In the news this month there have been three significant cases arising out of the employment relationship, which have caught my eye. The first case in particular is a shining example of why we have employment law. The second case speaks to why we need safeguards in place to protect the rights of employees, to ensure they are being fairly remunerated, and the third case is a sad one in which an employee did not get to return home safely to his family.
People in Mind once again sponsored the Cambridge Autumn Festival’s fabulous “Be the Book” Photography Competition.
Serious Misconduct – Managing It Well
“You’re fired!” It’s the classic catchphrase of Donald Trump that turned abrupt dismissals into popular reality TV, but can an employer in 2018 really say this?
Minimum wage rates increased from Sunday 1 April, and as an employer you must make sure that your team are being paid at least the minimum wage.
The new rates are:
Adult — $16.50 per hour
Starting-out — $13.20 per hour
Training — $13.20 per hour
Note: The starting-out and training minimum wages are set at 80% of the adult minimum wage. If you want an explanation on each of these different rates, you can refer to the minimum pay rules on the Ministry of Business, Innovation and Employment NZ website or you can give us call.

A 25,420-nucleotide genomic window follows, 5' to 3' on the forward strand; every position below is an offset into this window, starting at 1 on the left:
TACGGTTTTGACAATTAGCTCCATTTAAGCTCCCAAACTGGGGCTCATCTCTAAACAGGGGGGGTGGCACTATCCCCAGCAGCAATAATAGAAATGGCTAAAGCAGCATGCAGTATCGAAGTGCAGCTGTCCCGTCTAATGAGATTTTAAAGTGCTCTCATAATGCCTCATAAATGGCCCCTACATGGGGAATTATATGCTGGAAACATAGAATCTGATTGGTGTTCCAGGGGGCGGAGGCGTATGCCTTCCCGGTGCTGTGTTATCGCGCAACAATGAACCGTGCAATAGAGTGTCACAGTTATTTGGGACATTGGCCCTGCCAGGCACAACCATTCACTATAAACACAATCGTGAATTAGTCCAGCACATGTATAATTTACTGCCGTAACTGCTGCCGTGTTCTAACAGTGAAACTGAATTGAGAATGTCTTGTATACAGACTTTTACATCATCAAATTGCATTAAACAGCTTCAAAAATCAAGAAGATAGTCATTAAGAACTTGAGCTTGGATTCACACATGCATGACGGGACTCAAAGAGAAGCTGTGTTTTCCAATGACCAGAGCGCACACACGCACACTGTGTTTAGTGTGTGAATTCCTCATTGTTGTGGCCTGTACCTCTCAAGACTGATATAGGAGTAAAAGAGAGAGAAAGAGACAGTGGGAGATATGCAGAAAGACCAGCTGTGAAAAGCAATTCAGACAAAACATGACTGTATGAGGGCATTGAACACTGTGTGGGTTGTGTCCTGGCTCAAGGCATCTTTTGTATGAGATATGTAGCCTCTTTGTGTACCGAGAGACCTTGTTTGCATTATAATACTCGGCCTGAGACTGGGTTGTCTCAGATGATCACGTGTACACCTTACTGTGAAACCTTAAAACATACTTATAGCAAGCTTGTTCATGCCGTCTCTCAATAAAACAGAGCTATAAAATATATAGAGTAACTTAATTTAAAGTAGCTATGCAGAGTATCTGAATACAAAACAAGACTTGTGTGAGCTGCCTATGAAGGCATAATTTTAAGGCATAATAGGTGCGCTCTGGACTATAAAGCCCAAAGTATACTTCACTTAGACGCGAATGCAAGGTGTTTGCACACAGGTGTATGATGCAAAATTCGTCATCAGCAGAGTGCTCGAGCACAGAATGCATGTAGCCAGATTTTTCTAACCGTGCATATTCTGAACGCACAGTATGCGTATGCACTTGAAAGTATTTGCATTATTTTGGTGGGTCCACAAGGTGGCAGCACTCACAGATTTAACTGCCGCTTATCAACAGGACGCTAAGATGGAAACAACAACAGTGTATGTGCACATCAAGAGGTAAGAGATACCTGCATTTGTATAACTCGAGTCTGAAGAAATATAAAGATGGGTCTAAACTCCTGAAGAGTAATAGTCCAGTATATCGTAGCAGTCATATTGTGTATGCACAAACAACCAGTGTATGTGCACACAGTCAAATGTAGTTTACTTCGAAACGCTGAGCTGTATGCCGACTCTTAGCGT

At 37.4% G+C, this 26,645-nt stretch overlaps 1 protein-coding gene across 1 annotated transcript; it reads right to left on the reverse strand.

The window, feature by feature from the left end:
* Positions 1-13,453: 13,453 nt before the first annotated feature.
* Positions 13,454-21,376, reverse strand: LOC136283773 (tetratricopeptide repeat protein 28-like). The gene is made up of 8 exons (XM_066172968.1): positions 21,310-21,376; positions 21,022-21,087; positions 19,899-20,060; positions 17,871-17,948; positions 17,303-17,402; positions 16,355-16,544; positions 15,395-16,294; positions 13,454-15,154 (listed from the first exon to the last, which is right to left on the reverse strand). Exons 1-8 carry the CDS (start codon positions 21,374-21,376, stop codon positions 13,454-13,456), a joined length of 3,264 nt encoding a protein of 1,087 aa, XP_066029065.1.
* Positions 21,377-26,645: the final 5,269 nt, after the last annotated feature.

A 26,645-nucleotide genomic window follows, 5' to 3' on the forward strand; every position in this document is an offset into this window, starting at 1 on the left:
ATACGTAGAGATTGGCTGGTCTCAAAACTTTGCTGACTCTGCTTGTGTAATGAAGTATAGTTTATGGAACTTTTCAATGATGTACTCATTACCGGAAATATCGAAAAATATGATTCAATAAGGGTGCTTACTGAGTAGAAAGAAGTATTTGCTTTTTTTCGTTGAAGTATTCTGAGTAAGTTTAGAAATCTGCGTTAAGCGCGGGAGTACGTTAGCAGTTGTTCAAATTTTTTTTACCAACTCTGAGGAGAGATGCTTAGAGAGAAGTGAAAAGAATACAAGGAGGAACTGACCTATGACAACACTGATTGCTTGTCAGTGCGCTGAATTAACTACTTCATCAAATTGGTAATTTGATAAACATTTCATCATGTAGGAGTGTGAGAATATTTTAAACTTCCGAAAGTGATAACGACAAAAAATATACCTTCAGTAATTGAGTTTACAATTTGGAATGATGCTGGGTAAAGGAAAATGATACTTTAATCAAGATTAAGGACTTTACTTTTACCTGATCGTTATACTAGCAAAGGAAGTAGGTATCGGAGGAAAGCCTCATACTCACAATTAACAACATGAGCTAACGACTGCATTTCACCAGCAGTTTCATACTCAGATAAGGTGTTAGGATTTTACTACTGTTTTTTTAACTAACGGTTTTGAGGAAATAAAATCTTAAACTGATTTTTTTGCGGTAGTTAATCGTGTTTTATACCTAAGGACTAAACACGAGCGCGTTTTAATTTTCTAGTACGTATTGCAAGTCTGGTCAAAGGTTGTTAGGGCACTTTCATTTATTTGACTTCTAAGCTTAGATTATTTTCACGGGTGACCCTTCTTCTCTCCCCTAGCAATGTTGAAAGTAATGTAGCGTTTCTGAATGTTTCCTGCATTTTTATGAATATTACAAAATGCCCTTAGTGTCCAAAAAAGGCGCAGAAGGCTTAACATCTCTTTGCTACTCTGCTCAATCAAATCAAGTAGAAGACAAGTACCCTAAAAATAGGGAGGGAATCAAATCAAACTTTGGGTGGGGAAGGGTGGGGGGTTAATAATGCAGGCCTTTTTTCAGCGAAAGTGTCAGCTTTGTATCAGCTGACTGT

If your staff are already being paid more than the minimum wage, there is nothing for you to do unless you have specific requirements outlined in your employment agreement that you must meet. If you haven’t reviewed remuneration for your team in a wee while, now is a good time.
If you need any help in this area, simply drop us a line or give us a call 07 823 3250.
At People in Mind, we love what we do. As a profession, HR is anything but vanilla; there’s no such thing as an “average” week. This month, we thought we’d take a wee departure from our usual style and tell you a little about what we actually do here.
A client rang me recently with an interesting question. Could their employee take bereavement leave for their dog? The employee was genuinely grief-stricken and incapable of working. Was there anything the employer could do?